The DeCaprio Lab focuses on understanding the cooperative interactions between DNA tumor viruses and cellular host proteins that conspire to transform cells. We have made numerous fundamental discoveries that form major parts of our current molecular understanding of the role of tumor suppressor genes in malignant transformation and the still complex and incompletely understood transforming mechanism of the family of polyomaviruses including SV40 and Merkel cell polyomavirus. The DeCaprio Lab’s overall strategy has been to identify cellular factors that bind specifically to the viral oncoproteins, determine their normal function, and gain insight into the biologic consequences that occur when cellular factors become mutated in cancer or perturbed by viruses.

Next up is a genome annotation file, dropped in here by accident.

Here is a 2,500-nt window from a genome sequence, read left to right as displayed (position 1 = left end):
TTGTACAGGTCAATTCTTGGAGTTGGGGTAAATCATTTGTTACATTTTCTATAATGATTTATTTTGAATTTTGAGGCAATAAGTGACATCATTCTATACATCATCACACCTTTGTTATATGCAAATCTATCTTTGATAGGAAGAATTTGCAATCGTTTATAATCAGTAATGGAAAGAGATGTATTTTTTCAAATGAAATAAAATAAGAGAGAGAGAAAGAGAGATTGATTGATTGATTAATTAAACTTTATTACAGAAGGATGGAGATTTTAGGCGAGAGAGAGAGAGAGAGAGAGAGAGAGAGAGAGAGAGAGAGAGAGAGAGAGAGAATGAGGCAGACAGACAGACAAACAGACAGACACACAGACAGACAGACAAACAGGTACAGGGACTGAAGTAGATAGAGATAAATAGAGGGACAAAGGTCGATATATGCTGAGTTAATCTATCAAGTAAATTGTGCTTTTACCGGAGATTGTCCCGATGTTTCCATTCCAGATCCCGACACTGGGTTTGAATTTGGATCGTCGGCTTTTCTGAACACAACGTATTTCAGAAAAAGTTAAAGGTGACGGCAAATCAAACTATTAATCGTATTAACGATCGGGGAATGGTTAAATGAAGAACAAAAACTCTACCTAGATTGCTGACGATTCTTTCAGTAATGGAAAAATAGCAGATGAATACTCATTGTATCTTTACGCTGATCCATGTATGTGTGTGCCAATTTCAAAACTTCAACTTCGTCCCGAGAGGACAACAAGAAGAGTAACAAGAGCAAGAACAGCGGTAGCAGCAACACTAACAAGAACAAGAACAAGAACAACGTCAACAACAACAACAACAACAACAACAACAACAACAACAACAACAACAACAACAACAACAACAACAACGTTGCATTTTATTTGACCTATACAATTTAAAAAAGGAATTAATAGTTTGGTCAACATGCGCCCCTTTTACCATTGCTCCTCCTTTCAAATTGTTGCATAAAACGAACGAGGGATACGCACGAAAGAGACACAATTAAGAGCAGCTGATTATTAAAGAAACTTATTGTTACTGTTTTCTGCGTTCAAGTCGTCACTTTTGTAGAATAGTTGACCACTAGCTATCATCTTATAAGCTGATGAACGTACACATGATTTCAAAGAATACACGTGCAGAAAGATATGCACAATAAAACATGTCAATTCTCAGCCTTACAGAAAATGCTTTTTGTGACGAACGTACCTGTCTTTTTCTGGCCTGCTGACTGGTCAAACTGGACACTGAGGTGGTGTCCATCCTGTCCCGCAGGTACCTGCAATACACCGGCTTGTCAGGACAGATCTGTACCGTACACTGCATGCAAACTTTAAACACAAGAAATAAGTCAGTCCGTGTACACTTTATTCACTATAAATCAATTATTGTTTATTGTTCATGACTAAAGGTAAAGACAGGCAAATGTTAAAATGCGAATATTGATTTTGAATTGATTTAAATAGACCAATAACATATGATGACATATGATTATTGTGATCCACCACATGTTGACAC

The DeCaprio Lab has performed seminal studies that have led to a deeper understanding of the control of the mammalian cell cycle. These studies have led to a series of new insights into how cells regulate the cell cycle in both normal and malignant cells and what happens to those controls when transforming viruses are present. As part of this effort to discover cellular factors that bind to viral oncogenes, the DeCaprio Lab discovered the mammalian DREAM (DP, RB-related, E2F, and MuvB) complex and determined that DREAM serves as the master coordinator of all cell cycle-dependent gene expression. We discovered a cullin-RING-ligase complex containing CUL7, FBXW8, CUL9, and GLMN, and generated a mouse model that led to the discovery that CUL7 is mutated in the human 3-M short stature syndrome. The DeCaprio Lab revealed the molecular basis for the hereditary vascular disorder Glomuvenous Malformation (GVM). His laboratory identified FAM111A as an SV40 virus replication restriction factor, a factor mutated in the short stature Kenny-Caffey syndrome. His lab demonstrated the role of Merkel cell polyomavirus activation of the MYC paralog MYCL in Merkel cell carcinoma.